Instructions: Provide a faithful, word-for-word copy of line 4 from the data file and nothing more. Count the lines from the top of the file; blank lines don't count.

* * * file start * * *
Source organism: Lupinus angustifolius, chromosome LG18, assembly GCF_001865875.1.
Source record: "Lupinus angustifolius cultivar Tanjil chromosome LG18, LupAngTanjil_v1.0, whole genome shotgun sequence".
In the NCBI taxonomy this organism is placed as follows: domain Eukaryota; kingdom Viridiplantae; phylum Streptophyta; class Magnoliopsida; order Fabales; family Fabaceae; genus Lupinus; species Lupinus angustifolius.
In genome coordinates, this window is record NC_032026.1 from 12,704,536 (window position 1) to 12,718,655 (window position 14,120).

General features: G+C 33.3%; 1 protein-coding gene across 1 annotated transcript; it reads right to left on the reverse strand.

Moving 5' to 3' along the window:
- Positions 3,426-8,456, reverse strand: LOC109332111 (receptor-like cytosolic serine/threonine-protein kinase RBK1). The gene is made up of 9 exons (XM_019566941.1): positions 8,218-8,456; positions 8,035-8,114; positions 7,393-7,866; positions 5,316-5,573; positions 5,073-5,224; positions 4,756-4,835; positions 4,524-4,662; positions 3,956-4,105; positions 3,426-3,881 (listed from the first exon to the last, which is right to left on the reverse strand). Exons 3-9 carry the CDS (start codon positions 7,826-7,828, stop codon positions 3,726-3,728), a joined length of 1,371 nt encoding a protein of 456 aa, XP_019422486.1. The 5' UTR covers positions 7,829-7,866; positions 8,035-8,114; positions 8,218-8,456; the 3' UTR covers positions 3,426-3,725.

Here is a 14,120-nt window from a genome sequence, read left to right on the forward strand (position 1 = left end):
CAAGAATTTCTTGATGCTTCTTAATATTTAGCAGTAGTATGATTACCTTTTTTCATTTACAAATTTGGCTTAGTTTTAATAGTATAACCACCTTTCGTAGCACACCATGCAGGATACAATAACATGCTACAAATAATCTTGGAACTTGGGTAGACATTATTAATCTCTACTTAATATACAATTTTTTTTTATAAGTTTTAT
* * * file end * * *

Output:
In genome coordinates, this window is record NC_032026.1 from 12,704,536 (window position 1) to 12,718,655 (window position 14,120).